So it wasn’t like the moderate country of Jordan, a country we do hold up as moderate, was on the other side of this debate. They were just slightly more moderate. People have different ideas of the definition of moderate. But to me, it is not moderate when you put someone on trial for sharing a cartoon on your Facebook page. Let’s not kid ourselves; there is a front line in this war against free speech, and it has to do with one particular religion, and that’s not bigotry; it’s just the truth.

We all know you can put on a show called “The Book of Mormon,” and if you can, you should be able to put on a show called “The Book of the Bible” or “The Book of the Quran” or about any other book. But we know what would happen if they did. There would be riots in other countries.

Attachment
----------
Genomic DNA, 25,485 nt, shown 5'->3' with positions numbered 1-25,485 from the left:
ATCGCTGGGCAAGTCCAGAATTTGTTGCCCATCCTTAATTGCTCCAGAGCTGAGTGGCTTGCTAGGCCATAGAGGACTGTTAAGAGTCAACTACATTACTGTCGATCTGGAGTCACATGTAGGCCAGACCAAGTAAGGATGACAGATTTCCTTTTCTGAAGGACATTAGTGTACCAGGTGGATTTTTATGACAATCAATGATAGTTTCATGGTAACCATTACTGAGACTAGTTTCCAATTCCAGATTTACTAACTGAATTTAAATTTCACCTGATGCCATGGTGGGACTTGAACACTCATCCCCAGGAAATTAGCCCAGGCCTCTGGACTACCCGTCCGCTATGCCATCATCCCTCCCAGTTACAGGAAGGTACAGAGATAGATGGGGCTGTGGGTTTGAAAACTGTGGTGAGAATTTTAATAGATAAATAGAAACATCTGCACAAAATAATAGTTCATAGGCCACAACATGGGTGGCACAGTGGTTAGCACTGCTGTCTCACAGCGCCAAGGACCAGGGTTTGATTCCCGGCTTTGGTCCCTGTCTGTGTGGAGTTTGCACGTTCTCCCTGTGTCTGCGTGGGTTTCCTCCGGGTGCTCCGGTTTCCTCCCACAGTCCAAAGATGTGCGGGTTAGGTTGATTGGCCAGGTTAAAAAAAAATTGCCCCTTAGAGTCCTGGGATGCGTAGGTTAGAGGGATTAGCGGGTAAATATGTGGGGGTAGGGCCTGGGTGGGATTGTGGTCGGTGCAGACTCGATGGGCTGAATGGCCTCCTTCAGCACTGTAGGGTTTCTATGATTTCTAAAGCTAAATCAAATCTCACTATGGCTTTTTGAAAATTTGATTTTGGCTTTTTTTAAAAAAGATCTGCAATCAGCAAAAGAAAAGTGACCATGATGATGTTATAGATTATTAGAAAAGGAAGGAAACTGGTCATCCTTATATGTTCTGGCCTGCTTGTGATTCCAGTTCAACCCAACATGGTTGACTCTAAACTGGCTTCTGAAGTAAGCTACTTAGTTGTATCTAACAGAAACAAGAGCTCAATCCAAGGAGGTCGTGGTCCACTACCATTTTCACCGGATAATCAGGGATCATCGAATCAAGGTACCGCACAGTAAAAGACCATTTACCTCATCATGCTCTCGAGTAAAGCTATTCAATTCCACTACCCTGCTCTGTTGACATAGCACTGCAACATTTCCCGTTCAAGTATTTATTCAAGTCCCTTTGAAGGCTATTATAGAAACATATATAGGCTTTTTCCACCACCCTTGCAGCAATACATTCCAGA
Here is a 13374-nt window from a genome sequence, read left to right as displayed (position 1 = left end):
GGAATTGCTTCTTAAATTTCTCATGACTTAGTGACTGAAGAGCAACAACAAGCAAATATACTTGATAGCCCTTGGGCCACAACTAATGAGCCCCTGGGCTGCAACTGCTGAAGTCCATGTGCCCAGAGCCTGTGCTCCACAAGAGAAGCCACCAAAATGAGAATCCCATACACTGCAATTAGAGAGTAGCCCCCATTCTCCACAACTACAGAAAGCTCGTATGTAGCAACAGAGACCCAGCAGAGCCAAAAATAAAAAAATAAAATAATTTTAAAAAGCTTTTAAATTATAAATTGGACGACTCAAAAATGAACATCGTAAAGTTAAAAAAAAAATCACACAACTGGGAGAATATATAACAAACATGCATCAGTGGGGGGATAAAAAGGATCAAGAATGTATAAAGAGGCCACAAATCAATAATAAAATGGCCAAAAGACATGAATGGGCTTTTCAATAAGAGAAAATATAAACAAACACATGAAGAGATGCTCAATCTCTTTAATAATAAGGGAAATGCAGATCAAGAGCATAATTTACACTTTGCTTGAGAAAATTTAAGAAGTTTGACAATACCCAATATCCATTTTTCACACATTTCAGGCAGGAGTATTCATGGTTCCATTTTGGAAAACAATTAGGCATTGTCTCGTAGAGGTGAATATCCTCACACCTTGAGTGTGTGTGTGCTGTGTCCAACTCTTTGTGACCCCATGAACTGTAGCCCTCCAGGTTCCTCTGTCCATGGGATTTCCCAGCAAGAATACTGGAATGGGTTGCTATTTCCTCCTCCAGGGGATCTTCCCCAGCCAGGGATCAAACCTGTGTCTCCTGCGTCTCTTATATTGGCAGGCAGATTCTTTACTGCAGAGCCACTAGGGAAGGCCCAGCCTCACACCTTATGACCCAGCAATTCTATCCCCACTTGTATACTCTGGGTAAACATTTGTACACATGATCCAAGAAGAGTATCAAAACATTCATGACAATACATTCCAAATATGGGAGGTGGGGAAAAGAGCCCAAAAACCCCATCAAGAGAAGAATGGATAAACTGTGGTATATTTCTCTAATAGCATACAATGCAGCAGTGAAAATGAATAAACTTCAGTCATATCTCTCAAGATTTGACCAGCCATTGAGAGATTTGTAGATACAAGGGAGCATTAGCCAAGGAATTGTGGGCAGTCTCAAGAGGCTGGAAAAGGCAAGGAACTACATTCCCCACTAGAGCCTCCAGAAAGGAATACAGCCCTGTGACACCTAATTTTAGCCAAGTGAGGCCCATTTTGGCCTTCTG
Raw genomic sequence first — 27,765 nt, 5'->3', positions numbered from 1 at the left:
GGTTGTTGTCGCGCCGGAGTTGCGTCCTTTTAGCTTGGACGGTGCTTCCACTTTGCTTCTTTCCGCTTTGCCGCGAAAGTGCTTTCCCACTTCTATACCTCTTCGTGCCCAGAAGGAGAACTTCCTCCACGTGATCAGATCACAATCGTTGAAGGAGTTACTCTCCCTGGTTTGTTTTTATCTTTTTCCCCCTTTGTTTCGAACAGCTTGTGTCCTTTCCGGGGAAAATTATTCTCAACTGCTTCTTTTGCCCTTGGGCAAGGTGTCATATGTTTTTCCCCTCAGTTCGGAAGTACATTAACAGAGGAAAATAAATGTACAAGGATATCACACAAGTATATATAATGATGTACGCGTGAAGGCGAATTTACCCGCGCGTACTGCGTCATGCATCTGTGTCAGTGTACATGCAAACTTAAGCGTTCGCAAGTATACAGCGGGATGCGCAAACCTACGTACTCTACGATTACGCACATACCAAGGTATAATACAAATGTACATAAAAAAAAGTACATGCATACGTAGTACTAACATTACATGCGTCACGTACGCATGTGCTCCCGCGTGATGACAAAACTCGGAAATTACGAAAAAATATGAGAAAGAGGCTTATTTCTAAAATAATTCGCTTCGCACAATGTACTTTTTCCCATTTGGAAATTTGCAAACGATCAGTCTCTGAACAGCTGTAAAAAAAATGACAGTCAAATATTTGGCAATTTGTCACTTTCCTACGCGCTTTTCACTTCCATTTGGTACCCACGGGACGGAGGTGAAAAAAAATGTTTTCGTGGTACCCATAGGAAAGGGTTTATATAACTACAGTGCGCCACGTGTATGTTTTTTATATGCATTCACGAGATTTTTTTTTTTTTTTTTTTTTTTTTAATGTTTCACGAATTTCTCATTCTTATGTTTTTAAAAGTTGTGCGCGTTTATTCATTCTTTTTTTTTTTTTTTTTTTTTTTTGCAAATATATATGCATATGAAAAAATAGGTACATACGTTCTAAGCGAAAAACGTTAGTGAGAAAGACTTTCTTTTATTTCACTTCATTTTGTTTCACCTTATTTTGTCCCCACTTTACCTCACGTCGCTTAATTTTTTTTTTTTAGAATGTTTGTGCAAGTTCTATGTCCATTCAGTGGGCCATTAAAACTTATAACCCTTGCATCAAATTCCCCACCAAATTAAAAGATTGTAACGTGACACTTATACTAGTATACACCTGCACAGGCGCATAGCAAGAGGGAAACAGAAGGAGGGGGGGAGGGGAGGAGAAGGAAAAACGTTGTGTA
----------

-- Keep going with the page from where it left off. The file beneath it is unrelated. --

What’s the riskiest thing that an American comedian, that an American writer, American truth teller can do? What are the stakes of it? Specifically, how have you paid for your forthrightness? I know there was a movement to cancel your show after 9/11.

A movement that was successful. Well, certainly that was a casualty. Although it turned out pretty good because I like the show I am doing now a lot better. But to answer your first question, "What is the riskiest thing?" We all know what the riskiest thing is, don’t we?

Which is what?

It would be in any way depicting the Prophet Muhammad. That’s the riskiest thing and we all know what the repercussions are. Again, I think many in the liberal community say, “Well, that’s a bunch of fanatics.” Well it’s only a bunch of fanatics, I’ll give you this, who would actually carry out the execution like they did at Charlie Hebdo. But if you think that there are not tens, if not hundreds of millions of Muslims around the world who cheered that, then you are being very naive.